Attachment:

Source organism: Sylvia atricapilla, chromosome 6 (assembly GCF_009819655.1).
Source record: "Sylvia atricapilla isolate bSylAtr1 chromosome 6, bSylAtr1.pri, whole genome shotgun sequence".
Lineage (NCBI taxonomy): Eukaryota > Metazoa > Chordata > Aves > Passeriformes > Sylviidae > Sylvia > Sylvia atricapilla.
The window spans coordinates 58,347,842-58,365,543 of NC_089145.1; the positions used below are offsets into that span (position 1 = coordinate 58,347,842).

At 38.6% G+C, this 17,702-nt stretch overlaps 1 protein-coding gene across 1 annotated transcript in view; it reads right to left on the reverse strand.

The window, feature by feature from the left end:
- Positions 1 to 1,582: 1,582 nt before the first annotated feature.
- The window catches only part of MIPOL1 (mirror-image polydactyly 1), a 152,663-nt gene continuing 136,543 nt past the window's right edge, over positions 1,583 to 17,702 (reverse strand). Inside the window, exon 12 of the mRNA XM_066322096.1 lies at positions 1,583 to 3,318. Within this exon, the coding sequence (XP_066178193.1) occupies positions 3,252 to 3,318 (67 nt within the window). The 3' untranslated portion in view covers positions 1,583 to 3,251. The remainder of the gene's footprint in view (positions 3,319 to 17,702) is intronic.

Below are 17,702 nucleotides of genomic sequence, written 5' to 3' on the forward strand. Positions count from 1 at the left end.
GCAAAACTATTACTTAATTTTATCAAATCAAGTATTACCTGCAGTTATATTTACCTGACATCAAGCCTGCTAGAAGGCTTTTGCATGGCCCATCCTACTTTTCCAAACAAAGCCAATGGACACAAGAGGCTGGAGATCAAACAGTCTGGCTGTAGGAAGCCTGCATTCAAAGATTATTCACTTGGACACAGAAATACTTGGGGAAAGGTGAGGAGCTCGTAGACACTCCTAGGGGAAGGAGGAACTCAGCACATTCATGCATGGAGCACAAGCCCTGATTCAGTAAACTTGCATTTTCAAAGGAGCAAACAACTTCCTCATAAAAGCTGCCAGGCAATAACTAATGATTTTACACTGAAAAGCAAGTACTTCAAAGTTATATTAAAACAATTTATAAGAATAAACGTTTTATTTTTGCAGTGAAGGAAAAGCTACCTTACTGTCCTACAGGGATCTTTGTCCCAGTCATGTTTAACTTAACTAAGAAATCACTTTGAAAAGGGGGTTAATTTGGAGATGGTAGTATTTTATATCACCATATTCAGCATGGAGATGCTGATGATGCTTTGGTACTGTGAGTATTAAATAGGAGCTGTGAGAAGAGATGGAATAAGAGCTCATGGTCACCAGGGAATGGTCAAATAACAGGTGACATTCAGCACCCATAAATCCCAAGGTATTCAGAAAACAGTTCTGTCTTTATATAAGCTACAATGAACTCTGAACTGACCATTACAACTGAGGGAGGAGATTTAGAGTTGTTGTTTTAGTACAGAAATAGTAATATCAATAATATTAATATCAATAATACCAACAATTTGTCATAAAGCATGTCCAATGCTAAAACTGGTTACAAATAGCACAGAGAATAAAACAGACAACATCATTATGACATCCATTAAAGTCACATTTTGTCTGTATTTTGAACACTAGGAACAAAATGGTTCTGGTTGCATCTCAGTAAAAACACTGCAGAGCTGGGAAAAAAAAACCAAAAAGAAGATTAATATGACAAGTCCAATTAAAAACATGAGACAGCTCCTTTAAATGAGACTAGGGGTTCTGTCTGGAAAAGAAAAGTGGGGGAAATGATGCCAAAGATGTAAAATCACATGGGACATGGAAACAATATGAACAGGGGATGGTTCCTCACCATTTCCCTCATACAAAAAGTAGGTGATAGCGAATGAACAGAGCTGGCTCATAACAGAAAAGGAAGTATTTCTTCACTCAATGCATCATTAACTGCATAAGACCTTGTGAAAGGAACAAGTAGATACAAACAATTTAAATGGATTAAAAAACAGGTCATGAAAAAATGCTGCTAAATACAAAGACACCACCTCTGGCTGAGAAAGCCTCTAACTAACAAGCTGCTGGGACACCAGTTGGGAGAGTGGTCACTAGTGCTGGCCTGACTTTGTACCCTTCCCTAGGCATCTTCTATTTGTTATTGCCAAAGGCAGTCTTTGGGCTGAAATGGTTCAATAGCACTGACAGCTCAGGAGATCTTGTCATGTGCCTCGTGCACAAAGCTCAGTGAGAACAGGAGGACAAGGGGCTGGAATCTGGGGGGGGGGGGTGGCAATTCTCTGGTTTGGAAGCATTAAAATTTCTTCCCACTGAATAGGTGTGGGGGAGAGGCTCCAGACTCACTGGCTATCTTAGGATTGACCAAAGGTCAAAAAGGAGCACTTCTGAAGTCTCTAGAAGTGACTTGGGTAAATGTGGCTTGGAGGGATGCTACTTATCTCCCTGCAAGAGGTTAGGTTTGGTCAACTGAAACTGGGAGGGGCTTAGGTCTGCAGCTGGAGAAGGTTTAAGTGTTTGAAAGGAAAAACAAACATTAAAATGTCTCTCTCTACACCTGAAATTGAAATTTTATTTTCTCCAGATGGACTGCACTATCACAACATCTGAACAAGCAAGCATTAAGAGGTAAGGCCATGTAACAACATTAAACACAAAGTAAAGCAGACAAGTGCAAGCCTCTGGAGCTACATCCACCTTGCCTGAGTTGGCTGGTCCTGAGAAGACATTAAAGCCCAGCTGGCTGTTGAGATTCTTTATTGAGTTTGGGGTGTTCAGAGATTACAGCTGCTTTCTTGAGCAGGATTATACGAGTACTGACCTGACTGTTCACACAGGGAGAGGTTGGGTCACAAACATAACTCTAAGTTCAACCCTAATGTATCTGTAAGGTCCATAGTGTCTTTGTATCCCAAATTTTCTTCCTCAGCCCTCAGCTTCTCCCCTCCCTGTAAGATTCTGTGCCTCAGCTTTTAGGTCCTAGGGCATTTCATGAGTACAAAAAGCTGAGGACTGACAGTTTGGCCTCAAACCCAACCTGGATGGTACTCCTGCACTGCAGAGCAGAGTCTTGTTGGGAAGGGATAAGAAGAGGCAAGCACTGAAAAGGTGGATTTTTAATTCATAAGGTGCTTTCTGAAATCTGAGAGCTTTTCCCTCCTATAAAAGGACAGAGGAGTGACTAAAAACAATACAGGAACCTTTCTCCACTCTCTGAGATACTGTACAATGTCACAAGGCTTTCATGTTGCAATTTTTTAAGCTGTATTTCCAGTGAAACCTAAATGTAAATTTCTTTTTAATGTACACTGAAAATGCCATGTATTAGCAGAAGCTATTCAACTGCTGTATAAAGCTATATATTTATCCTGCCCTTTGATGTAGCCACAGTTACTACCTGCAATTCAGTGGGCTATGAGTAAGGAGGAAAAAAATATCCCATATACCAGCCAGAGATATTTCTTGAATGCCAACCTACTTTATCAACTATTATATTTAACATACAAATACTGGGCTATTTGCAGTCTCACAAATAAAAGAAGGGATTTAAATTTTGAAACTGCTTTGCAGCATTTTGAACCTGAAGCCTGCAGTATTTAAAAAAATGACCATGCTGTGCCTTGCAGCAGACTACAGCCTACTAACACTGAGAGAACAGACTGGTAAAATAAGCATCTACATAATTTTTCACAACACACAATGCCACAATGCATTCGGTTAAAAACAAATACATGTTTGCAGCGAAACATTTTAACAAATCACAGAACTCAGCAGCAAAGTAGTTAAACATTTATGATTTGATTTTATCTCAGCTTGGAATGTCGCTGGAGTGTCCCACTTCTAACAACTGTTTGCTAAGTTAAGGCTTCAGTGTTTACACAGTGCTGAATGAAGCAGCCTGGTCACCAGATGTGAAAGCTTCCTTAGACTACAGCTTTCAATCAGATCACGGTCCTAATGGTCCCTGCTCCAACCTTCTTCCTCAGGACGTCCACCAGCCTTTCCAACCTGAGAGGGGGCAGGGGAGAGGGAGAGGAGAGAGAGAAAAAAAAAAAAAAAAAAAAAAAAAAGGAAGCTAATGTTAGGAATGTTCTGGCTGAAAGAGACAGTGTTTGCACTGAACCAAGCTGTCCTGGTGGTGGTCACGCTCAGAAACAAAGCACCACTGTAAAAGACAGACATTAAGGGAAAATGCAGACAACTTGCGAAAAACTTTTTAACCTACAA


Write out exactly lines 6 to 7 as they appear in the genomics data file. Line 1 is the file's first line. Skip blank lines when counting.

The window, feature by feature from the left end:
- Positions 1 to 1,582: 1,582 nt before the first annotated feature.